I’m an open book. Those in the know, Susan, my kids when they pay attention, possibly some coworkers, know my mood, my primal feelings just by watching and listening. Sitting on the couch this morning, talking to Susan, I started chewing on my pinky. Not at the end, my fingertip, like my kids chew on their drinking straws as they near the slurping end of their Coke, but the base of my pinky, the first joint, on the outside of my hand. The part you use to pound on the door.
Immediately self-conscious, I stopped. I put my hands in my lap and started picking at the same spot with my fingernail—digging deep under the callus, leaving me with a satisfying sensation of pain. “What’s wrong?” Susan sees this, and all my other tics and twitches, my tells.
Tell. It’s a poker term. A subtle (or not) change in a player’s demeanor or actions providing competitors an opportunity to assess that player’s poker hand. “Whenever Dave is bluffing, he twists his watch around his wrist.” That’s Dave’s tell. The other players go all in.
As a kid, just one and two years younger than my brothers, I harbored different interests. On wintry Sunday afternoons, while they watched football with my father in the family room, I watched old movies on the spare TV in my parents’ room. I almost wrote old, black and white movies, because the movies I watched were black and white. But so was football downstairs—my parents didn’t spring for a color TV until 1978. On summer evenings, the family watched baseball, and I watched reruns of the Odd Couple.
Do any of you older readers remember this show? I can’t gauge its popularity because I always watched it alone. Two middle-aged divorced men shared an apartment in New York City. A strange show choice to appeal to a twelve or thirteen-year-old. Like all sitcoms, the characters featured exaggerated traits. Oscar was a slob, his bed covered with unfolded laundry, an old cigar doused in a glass of unfinished whiskey. Continually hungover, disheveled, always looking for a big gambling score to shore up his shaky finances.
In contrast, Felix was fastidious. Early to bed, early to rise. Fit, cultured, motivated, but always a little sad. He spent his days following Oscar around the apartment cleaning up the messes Oscar left in his wake. Each roommate expressed extreme versions of their primary traits. What now would be viewed as obvious mental illnesses, in 1970 was simply funny.
Whenever Felix became upset, usually over something Oscar did or didn’t do, his ears seemed to clog up. Felix tried to clear this blockage with a loud, exaggerated “MMMWAH!” That was the sound he made, but accompanying the sound was an attempt to expel air into his ear canals. Give it a try, it’s fun. Oscar drops a chili dog between the couch cushions… MMMWAH. Oscar blows his rent money on the fifth race at Belmont Park, MMMWAH, MMMWAH.
Felix had a tell. At the time, I identified with Oscar, everyone did. I thought Felix was a priss. How strange to realize that I’ve essentially turned into him.
I have gobs of tells. At the start of the pandemic, I began coughing. Perpetually stressed, coughing became an outward manifestation. I opened a browser, clicked the case count graphic and started coughing. I heard about some recent deaths at the local hospital, I coughed. Walking through the grocery store coughing, I worried that everyone thought I had covid, and I coughed some more. My family knows this. Whenever I cough, Susan eyes me with concern, wondering what’s bothering me.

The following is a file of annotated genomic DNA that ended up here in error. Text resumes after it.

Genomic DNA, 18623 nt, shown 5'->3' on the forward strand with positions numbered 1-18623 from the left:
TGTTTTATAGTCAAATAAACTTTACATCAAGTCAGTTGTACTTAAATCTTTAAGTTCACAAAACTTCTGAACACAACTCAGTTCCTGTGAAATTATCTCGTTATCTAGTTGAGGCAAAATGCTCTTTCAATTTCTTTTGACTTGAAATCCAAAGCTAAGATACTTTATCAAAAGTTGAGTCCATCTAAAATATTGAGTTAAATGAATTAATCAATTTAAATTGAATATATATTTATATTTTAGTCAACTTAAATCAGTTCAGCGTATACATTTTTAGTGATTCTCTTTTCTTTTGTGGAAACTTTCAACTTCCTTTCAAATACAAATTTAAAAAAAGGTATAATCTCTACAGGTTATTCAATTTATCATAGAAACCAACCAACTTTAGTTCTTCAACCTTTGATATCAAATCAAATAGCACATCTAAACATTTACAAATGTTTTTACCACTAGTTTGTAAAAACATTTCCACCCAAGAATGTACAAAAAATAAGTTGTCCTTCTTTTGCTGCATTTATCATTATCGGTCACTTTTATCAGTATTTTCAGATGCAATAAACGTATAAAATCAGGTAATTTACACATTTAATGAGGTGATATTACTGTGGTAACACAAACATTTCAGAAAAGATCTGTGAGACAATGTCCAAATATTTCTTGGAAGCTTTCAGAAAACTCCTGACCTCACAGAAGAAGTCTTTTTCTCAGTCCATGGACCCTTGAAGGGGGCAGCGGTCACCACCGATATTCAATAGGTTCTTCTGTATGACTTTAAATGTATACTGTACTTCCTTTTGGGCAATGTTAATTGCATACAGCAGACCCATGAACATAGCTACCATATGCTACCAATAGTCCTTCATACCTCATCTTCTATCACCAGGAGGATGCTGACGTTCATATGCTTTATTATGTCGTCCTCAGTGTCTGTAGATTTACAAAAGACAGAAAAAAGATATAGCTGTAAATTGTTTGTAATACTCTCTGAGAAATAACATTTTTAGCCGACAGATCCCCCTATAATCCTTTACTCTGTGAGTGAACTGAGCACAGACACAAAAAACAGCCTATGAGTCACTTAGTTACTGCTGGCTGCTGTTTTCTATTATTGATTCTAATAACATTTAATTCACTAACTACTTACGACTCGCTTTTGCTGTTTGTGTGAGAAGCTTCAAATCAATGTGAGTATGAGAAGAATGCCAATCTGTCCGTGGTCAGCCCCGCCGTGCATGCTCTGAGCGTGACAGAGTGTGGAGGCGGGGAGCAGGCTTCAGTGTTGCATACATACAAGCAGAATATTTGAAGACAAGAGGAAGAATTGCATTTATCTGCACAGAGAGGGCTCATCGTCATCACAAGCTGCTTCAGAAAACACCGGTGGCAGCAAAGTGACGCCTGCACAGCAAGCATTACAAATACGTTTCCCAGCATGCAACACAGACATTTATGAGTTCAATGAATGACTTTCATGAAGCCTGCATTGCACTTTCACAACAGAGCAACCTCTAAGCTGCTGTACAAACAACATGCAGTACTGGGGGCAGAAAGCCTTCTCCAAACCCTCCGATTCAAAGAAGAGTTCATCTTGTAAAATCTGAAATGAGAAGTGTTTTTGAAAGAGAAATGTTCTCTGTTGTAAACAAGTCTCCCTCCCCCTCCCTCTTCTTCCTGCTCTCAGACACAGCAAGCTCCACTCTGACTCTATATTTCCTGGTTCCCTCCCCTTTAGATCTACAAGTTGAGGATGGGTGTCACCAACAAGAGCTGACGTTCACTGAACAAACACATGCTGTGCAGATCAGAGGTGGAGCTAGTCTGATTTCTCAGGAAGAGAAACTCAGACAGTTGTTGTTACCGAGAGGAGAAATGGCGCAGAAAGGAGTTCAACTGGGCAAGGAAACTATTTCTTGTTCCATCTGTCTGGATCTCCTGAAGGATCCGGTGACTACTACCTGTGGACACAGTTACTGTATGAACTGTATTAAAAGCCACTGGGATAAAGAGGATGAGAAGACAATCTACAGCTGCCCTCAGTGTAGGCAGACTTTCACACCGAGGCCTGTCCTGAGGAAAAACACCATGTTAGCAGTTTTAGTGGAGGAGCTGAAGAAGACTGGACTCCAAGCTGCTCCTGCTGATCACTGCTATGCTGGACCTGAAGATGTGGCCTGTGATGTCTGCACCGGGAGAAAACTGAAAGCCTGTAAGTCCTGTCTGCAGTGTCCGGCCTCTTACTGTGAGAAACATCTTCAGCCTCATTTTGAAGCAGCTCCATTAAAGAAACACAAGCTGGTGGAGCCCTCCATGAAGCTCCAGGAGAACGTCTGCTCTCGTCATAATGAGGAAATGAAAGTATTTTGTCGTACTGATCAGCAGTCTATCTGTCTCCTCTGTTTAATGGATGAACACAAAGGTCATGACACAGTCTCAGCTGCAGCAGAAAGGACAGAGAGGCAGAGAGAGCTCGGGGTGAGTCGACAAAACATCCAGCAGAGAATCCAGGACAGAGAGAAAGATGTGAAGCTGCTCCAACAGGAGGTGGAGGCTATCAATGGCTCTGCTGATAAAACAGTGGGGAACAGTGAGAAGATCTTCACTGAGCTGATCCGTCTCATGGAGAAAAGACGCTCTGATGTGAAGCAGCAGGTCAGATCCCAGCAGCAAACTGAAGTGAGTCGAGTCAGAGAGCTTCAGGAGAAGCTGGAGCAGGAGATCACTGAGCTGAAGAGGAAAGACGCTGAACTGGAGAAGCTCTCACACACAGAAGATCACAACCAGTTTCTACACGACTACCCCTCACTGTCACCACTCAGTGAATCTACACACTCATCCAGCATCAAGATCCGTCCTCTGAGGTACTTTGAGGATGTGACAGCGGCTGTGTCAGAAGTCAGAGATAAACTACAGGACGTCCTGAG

It comes on suddenly. Quietly doing dishes, I’ll remember that unresolved hospital bill from Eli’s bike accident and I cough. Sitting on the couch, I’ll remember an embarrassing thing I said at work and I cough.
The rock band the Police have a lyric about this:
It’s no use, he sees her
He starts to shake and cough
Just like the old man in
That book by Nabokov
God, I hate the Police. I realize I’m channeling a song lyric cowritten by Sting, and I cough.
I have a dozen of these tics and twitches that show up when I’m feeling stress or discomfort. This afternoon, Susan, Eli and I drove to the lake we kayak on in the summer and walked out onto the ice. People littered the surface. A hockey game here, ice fishers there, couples taking walks, kids dragging behind their parents on sleds. I didn’t like it. Much like my fear of heights, I guess I’m fairly afraid of falling through ice. I didn’t cough, but I punched my thigh the whole time we were on the ice. Punched my thigh? Yup, yet another tell, just like chewing on my pinky. I guess that’s what happens when I wear gloves.
As an adult, if I was forced to choose between Oscar and Felix, I suppose I’d rather be Felix. Oscar’s addictive personality (alcohol, gambling) is too familiar and disruptive. I’ve had my problems with alcohol already, and obsessively immersing myself into other harmful activities never feels too far away. People like Felix are introspective. Yes, my twitchy tells are annoying, to me, to others, but they provide me an easy-to-read map of what’s going on in my own head. For me it’s helpful to find that clarity without having to dig for it. I appreciate that it’s all right out in the open for me to see, even if everyone else can see it too.